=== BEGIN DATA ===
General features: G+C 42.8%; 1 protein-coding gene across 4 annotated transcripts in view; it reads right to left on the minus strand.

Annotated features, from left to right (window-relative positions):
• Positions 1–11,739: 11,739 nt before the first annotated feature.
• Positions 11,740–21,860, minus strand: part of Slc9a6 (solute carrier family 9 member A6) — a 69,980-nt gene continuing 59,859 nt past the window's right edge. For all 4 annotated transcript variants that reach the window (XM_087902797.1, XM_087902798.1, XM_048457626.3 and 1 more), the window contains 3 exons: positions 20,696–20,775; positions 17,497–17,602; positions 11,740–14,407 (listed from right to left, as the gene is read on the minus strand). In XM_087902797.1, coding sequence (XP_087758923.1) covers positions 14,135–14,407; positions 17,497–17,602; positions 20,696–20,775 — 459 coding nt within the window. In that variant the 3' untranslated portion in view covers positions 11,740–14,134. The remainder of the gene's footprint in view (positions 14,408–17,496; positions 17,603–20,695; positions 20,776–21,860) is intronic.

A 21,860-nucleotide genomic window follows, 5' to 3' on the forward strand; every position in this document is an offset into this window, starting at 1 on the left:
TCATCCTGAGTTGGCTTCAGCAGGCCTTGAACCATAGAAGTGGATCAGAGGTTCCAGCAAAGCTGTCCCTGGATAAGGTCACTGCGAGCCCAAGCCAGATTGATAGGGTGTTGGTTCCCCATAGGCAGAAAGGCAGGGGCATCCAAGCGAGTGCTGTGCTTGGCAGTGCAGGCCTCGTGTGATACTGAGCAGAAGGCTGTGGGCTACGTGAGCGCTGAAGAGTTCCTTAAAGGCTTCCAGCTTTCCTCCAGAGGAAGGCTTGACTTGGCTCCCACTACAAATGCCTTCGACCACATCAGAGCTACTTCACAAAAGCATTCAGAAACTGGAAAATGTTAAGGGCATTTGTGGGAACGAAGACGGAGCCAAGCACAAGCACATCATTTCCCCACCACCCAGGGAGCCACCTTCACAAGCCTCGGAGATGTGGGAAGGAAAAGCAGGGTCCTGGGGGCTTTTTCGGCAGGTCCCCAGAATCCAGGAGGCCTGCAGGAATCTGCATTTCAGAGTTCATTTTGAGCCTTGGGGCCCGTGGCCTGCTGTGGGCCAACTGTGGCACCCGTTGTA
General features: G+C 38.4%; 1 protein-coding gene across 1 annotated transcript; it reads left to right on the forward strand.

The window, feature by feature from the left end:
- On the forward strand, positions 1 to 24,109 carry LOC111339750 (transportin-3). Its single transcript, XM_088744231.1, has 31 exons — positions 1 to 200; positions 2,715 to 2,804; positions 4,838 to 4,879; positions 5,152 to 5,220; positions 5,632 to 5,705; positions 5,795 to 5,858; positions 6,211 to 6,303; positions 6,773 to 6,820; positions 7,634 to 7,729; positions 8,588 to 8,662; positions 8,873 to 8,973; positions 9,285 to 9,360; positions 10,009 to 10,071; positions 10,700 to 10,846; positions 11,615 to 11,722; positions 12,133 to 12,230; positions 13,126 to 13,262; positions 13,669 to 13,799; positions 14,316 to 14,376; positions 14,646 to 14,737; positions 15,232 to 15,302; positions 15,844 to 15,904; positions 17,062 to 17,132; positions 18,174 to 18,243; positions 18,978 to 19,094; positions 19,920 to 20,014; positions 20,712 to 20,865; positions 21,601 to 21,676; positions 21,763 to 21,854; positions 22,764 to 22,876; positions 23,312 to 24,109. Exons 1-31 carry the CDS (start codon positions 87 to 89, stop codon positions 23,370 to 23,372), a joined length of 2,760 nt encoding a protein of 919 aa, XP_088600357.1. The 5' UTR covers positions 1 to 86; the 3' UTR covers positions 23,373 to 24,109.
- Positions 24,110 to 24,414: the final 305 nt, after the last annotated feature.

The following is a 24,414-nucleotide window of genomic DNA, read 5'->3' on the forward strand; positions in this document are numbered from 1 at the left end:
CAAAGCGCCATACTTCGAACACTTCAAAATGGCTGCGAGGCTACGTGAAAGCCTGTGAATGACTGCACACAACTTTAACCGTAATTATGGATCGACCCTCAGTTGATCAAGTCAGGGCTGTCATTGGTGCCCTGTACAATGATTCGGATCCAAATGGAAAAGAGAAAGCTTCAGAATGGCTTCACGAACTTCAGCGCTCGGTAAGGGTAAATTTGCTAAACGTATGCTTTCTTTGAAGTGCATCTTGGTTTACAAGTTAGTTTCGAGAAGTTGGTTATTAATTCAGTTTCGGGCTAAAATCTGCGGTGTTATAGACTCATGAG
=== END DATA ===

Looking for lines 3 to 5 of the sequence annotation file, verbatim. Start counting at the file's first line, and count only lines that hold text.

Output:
• Positions 1–11,739: 11,739 nt before the first annotated feature.
• Positions 11,740–21,860, minus strand: part of Slc9a6 (solute carrier family 9 member A6) — a 69,980-nt gene continuing 59,859 nt past the window's right edge. For all 4 annotated transcript variants that reach the window (XM_087902797.1, XM_087902798.1, XM_048457626.3 and 1 more), the window contains 3 exons: positions 20,696–20,775; positions 17,497–17,602; positions 11,740–14,407 (listed from right to left, as the gene is read on the minus strand). In XM_087902797.1, coding sequence (XP_087758923.1) covers positions 14,135–14,407; positions 17,497–17,602; positions 20,696–20,775 — 459 coding nt within the window. In that variant the 3' untranslated portion in view covers positions 11,740–14,134. The remainder of the gene's footprint in view (positions 14,408–17,496; positions 17,603–20,695; positions 20,776–21,860) is intronic.

A 21,860-nucleotide genomic window follows, 5' to 3' on the forward strand; every position in this document is an offset into this window, starting at 1 on the left: